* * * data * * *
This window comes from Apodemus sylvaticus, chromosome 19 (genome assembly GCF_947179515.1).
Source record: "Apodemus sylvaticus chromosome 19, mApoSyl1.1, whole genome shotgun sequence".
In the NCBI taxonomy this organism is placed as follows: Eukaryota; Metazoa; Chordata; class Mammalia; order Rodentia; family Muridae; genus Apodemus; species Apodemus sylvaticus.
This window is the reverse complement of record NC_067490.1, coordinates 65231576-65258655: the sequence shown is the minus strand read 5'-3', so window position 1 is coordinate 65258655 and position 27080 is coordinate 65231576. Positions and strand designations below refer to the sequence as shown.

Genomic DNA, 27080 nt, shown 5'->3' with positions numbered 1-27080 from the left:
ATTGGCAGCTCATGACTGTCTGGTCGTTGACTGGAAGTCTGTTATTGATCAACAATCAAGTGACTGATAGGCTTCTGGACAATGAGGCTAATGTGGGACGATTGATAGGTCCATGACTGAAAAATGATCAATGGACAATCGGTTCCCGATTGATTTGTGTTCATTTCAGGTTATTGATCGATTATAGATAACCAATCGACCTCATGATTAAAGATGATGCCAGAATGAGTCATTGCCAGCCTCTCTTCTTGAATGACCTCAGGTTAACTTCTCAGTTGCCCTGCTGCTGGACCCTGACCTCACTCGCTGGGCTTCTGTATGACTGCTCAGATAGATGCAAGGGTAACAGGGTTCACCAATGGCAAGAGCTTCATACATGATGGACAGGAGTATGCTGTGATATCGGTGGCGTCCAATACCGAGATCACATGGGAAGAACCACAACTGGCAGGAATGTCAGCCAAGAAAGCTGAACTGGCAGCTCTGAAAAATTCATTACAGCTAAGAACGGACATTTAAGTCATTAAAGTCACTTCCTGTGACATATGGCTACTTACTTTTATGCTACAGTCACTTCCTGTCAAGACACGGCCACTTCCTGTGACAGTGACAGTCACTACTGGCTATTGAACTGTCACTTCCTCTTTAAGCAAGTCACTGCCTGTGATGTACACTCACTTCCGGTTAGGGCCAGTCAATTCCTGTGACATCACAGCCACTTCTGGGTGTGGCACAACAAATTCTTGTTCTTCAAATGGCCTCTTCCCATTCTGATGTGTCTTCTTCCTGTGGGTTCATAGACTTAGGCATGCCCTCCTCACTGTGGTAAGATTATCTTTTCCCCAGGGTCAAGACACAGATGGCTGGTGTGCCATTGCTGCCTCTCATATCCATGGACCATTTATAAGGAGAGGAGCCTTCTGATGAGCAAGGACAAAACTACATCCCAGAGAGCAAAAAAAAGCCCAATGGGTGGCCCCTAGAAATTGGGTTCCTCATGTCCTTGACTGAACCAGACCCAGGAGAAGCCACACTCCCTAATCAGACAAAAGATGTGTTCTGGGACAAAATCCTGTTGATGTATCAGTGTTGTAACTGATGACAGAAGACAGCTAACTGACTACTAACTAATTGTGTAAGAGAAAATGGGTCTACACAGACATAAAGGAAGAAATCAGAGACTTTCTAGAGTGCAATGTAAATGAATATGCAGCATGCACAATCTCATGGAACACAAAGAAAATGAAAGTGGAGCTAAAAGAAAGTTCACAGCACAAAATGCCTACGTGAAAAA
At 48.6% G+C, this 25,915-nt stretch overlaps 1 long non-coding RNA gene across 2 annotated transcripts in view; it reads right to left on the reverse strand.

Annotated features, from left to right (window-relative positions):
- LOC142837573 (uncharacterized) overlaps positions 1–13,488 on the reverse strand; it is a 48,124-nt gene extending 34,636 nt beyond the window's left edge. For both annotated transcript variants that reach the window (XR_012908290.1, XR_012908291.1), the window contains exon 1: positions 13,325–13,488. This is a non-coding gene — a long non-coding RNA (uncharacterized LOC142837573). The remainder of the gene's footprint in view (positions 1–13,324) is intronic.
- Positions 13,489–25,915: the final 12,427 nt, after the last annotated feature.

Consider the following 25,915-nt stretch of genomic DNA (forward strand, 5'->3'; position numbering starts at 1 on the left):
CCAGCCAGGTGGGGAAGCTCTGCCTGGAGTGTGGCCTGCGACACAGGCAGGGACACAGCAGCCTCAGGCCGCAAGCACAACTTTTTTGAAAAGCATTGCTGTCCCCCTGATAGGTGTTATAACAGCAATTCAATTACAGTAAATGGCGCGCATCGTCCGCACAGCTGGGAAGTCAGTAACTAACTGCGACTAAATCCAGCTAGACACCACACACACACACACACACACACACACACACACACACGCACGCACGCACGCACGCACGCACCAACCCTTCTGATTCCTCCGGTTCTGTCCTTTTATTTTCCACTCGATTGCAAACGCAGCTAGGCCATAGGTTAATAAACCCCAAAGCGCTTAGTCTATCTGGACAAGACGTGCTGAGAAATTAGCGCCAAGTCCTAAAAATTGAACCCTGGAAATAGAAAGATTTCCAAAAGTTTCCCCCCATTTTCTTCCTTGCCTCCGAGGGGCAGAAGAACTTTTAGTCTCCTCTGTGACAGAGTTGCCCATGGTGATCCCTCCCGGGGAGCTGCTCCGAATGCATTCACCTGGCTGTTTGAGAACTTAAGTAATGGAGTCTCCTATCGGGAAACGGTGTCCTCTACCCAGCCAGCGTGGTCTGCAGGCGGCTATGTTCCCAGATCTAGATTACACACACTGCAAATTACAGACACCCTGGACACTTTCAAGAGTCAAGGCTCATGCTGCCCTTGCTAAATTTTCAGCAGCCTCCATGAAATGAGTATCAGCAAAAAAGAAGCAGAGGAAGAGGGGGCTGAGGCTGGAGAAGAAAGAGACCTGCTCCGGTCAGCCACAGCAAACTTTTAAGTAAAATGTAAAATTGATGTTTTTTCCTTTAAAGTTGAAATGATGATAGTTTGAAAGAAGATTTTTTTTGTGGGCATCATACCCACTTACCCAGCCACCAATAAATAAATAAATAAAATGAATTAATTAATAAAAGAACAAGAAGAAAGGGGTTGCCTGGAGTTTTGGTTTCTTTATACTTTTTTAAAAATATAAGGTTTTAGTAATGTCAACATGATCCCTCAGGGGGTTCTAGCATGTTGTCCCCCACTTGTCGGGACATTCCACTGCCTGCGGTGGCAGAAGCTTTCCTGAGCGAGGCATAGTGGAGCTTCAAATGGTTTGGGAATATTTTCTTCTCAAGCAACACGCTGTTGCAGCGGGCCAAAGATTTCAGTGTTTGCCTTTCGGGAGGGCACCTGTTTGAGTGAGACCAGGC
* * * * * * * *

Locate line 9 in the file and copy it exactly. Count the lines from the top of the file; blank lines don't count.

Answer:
- LOC142837573 (uncharacterized) overlaps positions 1–13,488 on the reverse strand; it is a 48,124-nt gene extending 34,636 nt beyond the window's left edge. For both annotated transcript variants that reach the window (XR_012908290.1, XR_012908291.1), the window contains exon 1: positions 13,325–13,488. This is a non-coding gene — a long non-coding RNA (uncharacterized LOC142837573). The remainder of the gene's footprint in view (positions 1–13,324) is intronic.